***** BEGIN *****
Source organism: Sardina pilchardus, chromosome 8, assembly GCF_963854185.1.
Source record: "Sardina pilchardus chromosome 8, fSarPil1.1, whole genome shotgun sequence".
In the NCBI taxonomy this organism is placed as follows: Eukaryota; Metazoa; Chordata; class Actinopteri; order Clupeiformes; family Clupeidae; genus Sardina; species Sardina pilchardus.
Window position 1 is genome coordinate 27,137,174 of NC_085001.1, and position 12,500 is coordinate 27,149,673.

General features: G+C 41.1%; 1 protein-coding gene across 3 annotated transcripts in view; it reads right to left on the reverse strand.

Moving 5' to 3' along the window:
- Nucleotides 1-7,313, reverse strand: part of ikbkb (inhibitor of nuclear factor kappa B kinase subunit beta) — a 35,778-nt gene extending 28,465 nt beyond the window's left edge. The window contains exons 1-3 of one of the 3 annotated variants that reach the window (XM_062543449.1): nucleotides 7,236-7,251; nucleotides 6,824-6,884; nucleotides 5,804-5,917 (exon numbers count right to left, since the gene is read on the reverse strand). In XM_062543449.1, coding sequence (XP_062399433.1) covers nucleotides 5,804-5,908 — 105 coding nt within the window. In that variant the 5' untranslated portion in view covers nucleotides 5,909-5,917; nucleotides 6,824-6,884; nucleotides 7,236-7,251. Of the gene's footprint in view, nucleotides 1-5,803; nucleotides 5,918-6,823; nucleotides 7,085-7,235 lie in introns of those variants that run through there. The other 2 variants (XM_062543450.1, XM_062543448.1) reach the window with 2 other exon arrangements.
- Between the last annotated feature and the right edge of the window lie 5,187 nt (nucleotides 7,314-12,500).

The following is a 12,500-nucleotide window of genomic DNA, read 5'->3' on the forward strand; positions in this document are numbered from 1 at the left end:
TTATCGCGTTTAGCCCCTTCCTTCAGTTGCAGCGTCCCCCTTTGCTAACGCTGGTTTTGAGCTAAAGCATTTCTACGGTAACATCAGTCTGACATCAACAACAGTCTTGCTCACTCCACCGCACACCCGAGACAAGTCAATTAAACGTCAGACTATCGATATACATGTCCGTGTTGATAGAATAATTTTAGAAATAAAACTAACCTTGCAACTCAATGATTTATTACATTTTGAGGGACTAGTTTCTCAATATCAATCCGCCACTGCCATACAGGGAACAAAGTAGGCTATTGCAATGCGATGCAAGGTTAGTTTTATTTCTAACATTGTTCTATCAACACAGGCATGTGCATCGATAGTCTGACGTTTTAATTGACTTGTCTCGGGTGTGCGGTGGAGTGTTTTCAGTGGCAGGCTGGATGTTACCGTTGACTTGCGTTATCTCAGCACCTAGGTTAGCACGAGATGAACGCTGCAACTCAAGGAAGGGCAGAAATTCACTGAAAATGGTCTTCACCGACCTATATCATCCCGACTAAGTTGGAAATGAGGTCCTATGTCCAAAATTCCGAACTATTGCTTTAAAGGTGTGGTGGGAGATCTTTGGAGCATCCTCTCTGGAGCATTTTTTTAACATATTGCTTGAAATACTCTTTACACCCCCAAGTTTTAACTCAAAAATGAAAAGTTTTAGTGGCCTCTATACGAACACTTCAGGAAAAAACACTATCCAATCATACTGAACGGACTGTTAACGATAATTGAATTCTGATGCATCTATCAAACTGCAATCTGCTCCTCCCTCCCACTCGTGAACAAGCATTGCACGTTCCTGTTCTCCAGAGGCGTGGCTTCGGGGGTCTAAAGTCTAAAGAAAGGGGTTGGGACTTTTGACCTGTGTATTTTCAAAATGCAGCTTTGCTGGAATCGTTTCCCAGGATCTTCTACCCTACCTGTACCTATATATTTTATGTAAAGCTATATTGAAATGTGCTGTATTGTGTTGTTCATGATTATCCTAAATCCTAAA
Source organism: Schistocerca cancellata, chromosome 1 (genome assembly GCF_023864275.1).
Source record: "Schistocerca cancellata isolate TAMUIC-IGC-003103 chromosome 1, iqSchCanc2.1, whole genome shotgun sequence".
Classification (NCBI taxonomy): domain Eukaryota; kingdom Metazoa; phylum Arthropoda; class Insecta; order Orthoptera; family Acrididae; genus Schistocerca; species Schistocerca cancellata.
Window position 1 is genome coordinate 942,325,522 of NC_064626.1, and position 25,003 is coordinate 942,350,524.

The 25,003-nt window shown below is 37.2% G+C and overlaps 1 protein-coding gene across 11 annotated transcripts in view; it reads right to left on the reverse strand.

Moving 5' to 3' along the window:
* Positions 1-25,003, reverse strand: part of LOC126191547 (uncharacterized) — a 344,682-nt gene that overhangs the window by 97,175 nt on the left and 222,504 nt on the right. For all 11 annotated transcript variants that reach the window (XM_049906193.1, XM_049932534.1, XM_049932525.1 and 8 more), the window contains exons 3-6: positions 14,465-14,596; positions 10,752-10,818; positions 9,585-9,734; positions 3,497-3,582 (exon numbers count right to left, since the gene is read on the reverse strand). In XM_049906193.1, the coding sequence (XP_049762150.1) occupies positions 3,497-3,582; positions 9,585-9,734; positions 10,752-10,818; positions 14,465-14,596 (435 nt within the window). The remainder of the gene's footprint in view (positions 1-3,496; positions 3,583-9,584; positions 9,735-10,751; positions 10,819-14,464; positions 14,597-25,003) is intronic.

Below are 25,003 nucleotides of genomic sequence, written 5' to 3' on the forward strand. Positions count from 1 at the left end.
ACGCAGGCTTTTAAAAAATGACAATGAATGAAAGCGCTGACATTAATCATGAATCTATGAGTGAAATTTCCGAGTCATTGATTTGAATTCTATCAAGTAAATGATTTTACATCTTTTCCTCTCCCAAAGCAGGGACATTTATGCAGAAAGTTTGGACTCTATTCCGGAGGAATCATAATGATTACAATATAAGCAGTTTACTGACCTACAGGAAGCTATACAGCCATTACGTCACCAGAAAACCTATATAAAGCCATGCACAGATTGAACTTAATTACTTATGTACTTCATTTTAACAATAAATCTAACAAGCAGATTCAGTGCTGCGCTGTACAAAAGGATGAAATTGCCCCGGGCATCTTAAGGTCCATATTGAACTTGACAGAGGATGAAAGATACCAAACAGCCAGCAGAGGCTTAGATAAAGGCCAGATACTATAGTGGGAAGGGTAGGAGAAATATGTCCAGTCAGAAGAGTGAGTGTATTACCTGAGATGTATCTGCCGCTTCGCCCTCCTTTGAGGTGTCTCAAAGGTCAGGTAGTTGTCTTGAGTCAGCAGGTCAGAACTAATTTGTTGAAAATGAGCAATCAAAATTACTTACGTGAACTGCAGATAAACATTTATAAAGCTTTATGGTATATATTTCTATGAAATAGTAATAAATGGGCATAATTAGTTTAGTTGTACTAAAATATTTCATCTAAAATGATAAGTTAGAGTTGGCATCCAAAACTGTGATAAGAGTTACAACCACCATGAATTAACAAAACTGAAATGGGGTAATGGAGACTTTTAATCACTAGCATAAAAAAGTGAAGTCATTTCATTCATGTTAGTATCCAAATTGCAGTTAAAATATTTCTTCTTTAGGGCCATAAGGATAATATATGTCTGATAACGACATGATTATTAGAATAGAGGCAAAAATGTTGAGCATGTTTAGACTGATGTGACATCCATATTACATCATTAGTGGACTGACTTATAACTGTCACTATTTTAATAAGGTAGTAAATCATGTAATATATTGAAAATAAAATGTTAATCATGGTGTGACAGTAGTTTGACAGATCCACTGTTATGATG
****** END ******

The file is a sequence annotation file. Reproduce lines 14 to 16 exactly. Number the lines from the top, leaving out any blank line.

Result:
Window position 1 is genome coordinate 942,325,522 of NC_064626.1, and position 25,003 is coordinate 942,350,524.

The 25,003-nt window shown below is 37.2% G+C and overlaps 1 protein-coding gene across 11 annotated transcripts in view; it reads right to left on the reverse strand.

Moving 5' to 3' along the window: